This column by ACRU General Counsel Ken Klukowski was published September 17, 2017 by Breitbart.
WASHINGTON — House lawmakers passed legislation Thursday that would make suspected membership in the violent MS-13 street gang a sufficient cause for deportation.
It is not clear whether the bill will pass the Senate, but President Donald Trump is expected to sign the bill if it reaches his desk.
President Trump has cited the violent acts of MS-13 as a prime example of why securing the border and overhauling the current immigration system is of paramount importance to the nation. Many MS-13 members are in the United States illegally, but some MS-13 members are immigrants currently in this country legally. Still others are Americans who have been recruited.
The House passed H.R. 3697 in response to MS-13’s growing violence and its ties to Mexican drug cartels. Section 2(b) of the bill makes suspected membership in a “criminal gang” (including MS-13) sufficient cause to ban for life a foreigner from entering the United States. Section 2(c) of the bill makes membership in a criminal gang or involvement in any criminal gang activity grounds for immediate deportation.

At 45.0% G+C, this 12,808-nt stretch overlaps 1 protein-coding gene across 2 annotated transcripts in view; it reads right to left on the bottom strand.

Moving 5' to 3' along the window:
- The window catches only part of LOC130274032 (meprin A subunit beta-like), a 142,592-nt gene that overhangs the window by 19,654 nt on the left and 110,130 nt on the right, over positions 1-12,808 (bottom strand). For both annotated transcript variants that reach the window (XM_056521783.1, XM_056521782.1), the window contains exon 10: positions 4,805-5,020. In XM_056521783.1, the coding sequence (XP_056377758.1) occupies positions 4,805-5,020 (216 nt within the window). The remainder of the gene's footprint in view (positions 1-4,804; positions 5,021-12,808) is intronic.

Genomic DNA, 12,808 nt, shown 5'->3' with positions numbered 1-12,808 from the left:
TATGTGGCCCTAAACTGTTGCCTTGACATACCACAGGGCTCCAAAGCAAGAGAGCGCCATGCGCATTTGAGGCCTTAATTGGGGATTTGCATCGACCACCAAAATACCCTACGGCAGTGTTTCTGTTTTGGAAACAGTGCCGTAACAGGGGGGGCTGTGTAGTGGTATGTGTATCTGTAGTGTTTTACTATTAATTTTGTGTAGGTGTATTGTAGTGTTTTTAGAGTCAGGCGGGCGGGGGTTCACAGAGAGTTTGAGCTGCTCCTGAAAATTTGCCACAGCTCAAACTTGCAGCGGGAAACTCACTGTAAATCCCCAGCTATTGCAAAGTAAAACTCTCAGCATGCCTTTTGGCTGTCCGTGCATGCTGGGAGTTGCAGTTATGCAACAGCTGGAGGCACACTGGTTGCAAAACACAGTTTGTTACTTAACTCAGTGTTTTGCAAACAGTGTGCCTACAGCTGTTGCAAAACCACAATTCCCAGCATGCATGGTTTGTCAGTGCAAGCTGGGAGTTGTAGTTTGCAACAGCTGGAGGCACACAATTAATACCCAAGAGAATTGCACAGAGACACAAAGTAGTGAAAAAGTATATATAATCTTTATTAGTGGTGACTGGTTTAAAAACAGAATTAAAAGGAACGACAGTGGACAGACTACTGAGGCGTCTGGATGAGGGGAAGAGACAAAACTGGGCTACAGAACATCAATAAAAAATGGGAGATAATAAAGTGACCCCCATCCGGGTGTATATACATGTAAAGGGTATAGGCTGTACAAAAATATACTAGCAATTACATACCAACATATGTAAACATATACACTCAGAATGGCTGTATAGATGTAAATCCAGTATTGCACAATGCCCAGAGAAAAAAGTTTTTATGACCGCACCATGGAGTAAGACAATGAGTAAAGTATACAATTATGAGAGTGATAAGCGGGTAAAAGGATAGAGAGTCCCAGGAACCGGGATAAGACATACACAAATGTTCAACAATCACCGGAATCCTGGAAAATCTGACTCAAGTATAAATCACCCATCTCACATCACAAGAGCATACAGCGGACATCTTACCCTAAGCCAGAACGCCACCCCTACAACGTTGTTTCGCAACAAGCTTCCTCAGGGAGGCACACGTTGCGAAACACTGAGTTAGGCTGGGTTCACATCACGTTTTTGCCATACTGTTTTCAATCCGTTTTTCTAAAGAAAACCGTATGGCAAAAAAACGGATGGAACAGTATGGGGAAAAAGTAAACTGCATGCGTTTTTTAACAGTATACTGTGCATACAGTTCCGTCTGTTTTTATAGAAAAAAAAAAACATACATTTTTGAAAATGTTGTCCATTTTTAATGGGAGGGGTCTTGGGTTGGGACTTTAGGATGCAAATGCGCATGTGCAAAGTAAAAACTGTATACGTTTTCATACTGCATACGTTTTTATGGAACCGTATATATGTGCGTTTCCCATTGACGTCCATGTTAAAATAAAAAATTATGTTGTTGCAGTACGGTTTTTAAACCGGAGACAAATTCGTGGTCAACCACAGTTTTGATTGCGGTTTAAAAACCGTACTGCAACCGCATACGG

Rep. Barbara Comstock (R-VA) introduced the bill. She was joined by several congressmen representing different wings of the GOP as original cosponsors, including Rep. Raul Labrador (R-ID) from the conservative-libertarian wing, Rep. Peter King (R-NY) from the moderate wing, and House Judiciary Committee Chairman Bob Goodlatte (R-VA) from the mainstream conservative block of the GOP.
H.R. 3697 passed the House on September 14, by a vote of 233-175 on almost a straight party-line vote. Republicans favored the bill 222-1, while Democrats opposed the bill 11-174. Rep. Justin Amash (R-MI) was the sole Republican to vote against Comstock’s bill.
The legislation is opposed by the American Civil Liberties Union and other left wing civil-rights groups, who claim that the legislation is inconsistent with due process and other constitutional rights.
The bill now heads to the Senate, where its fate is uncertain. The House has approved 250 bills this year that have not passed the Senate.